The coronavirus pandemic has been exposing unnecessary routines in many industries. In health care, the battlefield shift to telehealth is teaching us a lot. After all, does it really make sense to drive to see a doctor for a urinary tract infection, for example, where a hands-on exam may not be required?
Consider our current system of calling to set an appointment, driving and navigating a parking garage, signing in and waiting in a lobby to see a doctor for the 15 minutes it would take just to get a basic prescription? Add to that the expensive medical non-transparent pricing-billing-collections game that drives people crazy.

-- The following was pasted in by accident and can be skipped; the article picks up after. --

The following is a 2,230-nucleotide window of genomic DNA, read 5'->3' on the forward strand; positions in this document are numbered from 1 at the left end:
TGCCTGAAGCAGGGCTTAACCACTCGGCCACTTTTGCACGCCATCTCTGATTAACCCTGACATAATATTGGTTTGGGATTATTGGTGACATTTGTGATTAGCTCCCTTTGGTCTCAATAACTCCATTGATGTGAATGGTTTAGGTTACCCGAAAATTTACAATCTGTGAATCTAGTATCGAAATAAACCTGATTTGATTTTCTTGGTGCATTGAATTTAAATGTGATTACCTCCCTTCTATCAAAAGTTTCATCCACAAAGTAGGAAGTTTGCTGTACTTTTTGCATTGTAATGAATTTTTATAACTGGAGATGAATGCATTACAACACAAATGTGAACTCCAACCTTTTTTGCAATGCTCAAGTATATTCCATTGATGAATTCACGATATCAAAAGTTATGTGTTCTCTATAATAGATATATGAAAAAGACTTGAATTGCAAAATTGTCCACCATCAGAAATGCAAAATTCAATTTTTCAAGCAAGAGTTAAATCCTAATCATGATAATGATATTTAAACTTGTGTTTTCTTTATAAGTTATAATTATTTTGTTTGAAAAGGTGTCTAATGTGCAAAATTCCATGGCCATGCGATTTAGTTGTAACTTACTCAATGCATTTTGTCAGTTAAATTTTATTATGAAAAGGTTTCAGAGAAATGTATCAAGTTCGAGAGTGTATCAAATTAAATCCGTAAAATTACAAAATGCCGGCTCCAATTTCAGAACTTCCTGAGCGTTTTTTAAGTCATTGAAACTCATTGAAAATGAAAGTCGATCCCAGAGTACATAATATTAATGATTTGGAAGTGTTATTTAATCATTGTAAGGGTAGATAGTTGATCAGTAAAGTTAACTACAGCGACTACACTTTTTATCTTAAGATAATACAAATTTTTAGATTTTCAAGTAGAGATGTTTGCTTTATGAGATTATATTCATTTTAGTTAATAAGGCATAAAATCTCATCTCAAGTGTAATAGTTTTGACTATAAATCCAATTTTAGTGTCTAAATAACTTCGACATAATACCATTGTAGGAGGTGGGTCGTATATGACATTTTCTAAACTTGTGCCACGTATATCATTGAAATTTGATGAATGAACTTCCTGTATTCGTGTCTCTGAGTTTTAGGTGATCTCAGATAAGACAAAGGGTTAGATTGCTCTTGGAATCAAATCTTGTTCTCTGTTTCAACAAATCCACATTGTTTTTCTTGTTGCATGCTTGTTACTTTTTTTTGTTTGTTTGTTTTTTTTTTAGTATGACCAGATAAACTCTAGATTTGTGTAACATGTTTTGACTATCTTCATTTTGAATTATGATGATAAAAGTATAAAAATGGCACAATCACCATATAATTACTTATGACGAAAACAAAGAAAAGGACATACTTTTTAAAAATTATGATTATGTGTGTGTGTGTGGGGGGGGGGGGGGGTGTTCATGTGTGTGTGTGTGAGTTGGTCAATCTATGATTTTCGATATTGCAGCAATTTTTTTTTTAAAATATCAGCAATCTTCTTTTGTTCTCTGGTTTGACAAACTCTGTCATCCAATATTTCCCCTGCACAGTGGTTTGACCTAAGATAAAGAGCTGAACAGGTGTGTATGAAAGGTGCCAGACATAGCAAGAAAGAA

Of course, an in-person appointment makes sense if you need a hands-on exam, but for many conditions and quick follow-ups, telehealth is far less expensive and reduces the lost productive time for many Americans.
Due to the COVID-19 crisis, many doctor visits and elective procedures have been postponed as the health care system scrambles to combat the virus. As a temporizing measure, the U.S. Department of Health and Human Services used a waiver to authorizetelemedicine expansion for approximately 60 million Medicare beneficiaries.